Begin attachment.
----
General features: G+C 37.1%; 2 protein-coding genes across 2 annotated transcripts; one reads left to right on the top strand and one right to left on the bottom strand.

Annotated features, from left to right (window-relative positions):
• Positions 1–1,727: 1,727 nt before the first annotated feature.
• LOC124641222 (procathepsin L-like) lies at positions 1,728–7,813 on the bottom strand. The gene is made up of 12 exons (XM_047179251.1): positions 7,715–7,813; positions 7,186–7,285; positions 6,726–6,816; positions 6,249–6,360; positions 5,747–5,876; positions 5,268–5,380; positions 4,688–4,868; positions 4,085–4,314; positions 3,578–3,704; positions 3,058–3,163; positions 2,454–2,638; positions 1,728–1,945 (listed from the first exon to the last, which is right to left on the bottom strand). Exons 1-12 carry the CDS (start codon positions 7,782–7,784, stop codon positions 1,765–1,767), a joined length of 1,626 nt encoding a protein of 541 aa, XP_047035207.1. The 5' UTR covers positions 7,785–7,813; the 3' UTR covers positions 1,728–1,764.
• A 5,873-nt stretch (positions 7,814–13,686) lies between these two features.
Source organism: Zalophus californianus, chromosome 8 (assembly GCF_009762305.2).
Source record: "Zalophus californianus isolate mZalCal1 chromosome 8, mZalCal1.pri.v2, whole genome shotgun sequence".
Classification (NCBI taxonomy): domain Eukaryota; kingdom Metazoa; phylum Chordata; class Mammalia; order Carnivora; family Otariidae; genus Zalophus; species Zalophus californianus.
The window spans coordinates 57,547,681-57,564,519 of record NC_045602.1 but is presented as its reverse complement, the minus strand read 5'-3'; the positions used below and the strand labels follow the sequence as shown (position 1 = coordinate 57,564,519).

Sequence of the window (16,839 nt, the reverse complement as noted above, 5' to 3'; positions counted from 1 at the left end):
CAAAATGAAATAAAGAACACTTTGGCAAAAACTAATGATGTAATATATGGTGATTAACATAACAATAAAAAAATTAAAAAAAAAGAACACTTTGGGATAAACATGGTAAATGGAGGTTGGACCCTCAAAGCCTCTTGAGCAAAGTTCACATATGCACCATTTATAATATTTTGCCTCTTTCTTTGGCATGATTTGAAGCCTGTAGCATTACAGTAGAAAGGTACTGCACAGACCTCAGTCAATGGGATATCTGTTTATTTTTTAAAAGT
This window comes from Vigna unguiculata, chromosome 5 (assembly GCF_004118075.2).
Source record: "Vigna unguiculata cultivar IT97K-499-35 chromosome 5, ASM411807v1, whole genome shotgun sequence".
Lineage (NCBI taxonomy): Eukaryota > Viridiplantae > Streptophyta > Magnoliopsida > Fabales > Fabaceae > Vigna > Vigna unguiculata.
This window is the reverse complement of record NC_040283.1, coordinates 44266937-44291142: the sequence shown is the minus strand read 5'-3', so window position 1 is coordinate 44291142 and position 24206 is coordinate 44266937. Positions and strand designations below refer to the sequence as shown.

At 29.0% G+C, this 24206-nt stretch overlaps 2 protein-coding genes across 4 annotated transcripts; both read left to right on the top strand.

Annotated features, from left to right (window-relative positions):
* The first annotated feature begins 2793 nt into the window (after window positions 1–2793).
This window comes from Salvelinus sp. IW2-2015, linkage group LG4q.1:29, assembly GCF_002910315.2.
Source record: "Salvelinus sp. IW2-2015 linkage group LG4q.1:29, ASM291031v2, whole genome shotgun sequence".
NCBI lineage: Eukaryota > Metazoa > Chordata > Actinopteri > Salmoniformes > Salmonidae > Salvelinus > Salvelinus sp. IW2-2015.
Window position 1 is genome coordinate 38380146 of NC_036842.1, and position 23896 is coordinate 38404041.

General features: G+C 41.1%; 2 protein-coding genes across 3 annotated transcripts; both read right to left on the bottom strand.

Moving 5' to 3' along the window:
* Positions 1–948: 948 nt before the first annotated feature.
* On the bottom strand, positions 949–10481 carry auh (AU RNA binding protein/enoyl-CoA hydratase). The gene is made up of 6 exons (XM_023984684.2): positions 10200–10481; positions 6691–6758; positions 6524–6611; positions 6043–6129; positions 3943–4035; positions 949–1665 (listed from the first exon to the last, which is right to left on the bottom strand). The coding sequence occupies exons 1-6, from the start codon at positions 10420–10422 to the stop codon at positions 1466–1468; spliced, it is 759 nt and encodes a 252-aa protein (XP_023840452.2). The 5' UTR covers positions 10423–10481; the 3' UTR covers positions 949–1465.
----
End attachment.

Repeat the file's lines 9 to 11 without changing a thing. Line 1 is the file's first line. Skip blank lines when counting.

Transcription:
The window spans coordinates 57,547,681-57,564,519 of record NC_045602.1 but is presented as its reverse complement, the minus strand read 5'-3'; the positions used below and the strand labels follow the sequence as shown (position 1 = coordinate 57,564,519).

Sequence of the window (16,839 nt, the reverse complement as noted above, 5' to 3'; positions counted from 1 at the left end):
CAAAATGAAATAAAGAACACTTTGGCAAAAACTAATGATGTAATATATGGTGATTAACATAACAATAAAAAAATTAAAAAAAAAGAACACTTTGGGATAAACATGGTAAATGGAGGTTGGACCCTCAAAGCCTCTTGAGCAAAGTTCACATATGCACCATTTATAATATTTTGCCTCTTTCTTTGGCATGATTTGAAGCCTGTAGCATTACAGTAGAAAGGTACTGCACAGACCTCAGTCAATGGGATATCTGTTTATTTTTTAAAAGT